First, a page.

St Monica (322-387) The image comes from Catholic Online.
Feast Day: August 27
Patron Saint for: housewives, difficult marriages, alcoholism, mothers, lasted Catholics, wives, widows, abuse victims, victims of adultery and disappointing children.
St Monica, was born in North Africa, in what is today called Algeria. Early in life she suffered from what we might identify today as alcoholism. Although St Monica did not stop drinking, until after she was caught drinking from the family wine cellar, she recognized the loss of control wine gave her. She turned to prayer and did not drink wine, from that day forward. It is from an example like this we could say St Monica from an early age demonstrated perseverance and a strong faith.
St Monica was raised Christian, but was married to Patricius, a Pagan Roman Official, who was said to be ill tempered and adulterous. In addition to the challenges from her husband, St Monica also suffered from the ill manner of her mother in law who lived with them. The devotion that St Monica showed even in the face of constant struggle within her home, helped to encourage others toward faith by her living example.
St Monica had three children, Augustine, Navigias (who became a nun) and Perpetua. Patricius refused her to Baptize any of the children. Although, he did say the eldest Augustine could be Baptized, after falling ill. However, once Augustine began feeling better Patricius removed his permission, for the Baptism.
Even though, she was the outcast in her family, by living and believing differently than anyone else that she lived with, St Monica continued to pray. She held on to prayer and devotion, seeing the genesis of her faith, when just before Patricius’ death, he was Baptized. Despite the struggle with her her husband and mother in law, it was Augustine who offered St Monica the most worry. Augustine was living as a heretic, having a mistress and a child out of marriage. After the death of her husband, St Monica moved to Milan, where Augustine had moved with a group of heretics.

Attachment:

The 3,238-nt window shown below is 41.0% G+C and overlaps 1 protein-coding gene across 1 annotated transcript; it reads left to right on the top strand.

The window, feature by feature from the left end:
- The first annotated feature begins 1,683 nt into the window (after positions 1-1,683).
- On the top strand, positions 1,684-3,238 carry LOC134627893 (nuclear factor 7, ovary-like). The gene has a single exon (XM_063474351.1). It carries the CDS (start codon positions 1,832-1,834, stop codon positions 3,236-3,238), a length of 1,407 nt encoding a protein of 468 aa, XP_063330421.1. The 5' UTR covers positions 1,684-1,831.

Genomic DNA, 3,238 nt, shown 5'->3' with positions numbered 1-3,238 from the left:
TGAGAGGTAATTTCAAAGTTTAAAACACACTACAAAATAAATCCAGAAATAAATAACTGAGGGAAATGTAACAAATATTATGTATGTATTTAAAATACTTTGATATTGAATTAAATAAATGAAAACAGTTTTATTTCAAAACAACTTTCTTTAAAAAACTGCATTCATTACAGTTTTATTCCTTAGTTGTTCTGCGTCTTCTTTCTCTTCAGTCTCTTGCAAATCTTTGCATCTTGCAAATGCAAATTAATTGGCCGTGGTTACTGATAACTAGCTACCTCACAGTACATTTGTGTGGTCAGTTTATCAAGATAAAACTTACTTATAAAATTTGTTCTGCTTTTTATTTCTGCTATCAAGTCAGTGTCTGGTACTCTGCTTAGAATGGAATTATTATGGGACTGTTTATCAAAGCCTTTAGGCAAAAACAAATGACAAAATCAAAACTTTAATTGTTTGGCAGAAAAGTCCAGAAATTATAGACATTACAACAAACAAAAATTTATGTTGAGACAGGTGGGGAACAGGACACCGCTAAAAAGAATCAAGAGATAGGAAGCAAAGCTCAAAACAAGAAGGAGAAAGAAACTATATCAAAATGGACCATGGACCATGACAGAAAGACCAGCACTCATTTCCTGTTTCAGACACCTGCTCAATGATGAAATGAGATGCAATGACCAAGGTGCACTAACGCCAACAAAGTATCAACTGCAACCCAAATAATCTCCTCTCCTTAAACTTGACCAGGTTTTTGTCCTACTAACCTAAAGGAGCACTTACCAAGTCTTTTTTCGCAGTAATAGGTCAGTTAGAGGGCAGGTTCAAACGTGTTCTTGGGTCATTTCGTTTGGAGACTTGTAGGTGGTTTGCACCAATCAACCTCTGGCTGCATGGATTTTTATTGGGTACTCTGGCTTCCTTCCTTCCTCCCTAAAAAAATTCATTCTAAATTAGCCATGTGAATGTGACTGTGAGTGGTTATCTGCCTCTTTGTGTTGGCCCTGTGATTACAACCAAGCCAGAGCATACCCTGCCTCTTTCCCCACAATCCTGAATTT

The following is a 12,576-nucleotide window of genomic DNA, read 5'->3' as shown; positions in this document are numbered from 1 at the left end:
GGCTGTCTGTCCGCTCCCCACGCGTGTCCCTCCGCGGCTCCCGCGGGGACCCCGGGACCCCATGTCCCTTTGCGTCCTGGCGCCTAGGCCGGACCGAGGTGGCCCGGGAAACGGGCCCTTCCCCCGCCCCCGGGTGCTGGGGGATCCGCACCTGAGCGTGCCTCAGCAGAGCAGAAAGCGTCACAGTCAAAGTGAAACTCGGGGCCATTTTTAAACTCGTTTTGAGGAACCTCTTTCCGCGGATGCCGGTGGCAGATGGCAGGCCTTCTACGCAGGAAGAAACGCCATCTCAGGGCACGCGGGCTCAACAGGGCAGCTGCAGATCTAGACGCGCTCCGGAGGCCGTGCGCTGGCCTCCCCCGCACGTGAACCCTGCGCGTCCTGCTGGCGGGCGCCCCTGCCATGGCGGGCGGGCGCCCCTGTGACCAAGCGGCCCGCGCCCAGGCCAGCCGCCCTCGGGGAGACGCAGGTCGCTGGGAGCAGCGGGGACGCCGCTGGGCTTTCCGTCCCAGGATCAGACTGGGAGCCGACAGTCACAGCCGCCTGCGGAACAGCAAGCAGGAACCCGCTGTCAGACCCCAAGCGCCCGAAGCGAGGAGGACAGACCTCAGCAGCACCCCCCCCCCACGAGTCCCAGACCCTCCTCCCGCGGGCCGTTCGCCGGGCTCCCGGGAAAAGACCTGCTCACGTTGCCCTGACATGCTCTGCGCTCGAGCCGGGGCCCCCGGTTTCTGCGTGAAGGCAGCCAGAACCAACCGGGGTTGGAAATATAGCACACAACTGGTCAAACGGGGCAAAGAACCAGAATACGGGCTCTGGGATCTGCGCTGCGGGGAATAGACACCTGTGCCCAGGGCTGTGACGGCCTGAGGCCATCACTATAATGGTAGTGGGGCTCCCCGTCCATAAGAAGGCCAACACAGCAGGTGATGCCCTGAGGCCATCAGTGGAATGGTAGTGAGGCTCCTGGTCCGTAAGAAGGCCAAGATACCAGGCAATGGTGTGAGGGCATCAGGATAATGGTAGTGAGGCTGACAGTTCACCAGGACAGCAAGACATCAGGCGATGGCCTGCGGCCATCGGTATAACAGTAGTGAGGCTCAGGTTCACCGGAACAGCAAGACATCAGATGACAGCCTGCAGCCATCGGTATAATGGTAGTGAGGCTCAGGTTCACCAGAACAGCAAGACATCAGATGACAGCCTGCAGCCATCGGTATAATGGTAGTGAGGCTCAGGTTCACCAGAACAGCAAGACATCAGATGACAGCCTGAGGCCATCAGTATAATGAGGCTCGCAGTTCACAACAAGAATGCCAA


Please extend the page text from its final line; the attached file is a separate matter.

While in Milan she befriended the Bishop of Milan, St Ambrose, who was eventually able to convert Augustine. It was within the year after the conversion and Baptism, of Augustine, his son and a friend, that St Monica died. Later, St Augustine along with St Ambrose, became two of the first four Doctors of the Catholic Church.
The formal canonization process for a saint did not come around until the 11th Century. At the time of St Monica’s death, people were stated to be a saint, much in the old understanding of the definition. St Monica, certainly is someone who helped bring others toward a virtuous life of faith, even without being a part of a cloistered community. She lived by example, while sharing kindness and compassion with others.
The life of St Monica reminds me of the Apostles Creed, which is suspected to have first appeared, from a letter written by St Ambrose.
It is toward the end that the Apostles Creed states;
“I believe in the Holy Spirit,
the holy catholic Church,
the communion of saints,
the forgiveness of sins,
the resurrection of the body,
and the life everlasting. Amen”
The communion of saints is where St. Monica lives and perhaps was her strong faith that attracted more to faith around her. The life of St Monica is a reminder that we are a part of the communion of saints and it makes me wonder if part of the Apostles Creed that St Ambrose wrote, might have been influenced in some way from St Martha’s virtuous life. St Martha recognized the mercy of God and that we are not defined by the worst thing we have ever done, because forgiveness offers newness into our lives. This is one of the ways in which we are saints, even without formal canonization.
For someone to become canonized today there has to be no fewer than two miracles attributed to the person, either before or after death. It was when the relics of St Monica were moved to Rome from Ostia (outside of Milan), by the order of Pope Martin V (Pope 1417-1431), that many miracles were attributed to her.
In our fast paced lives today, we can feel alone and apart from most people or groups. In the communion of saints, we are able to stretch beyond the immediate circles of our community, to find connections from others who walked the Earth before us. Perhaps our community might be to stretched into history, to find a common link to the life of another saint. It might take that connection to a saint, to find those traits in a saint you might meet while walking down the sidewalk or riding the elevator.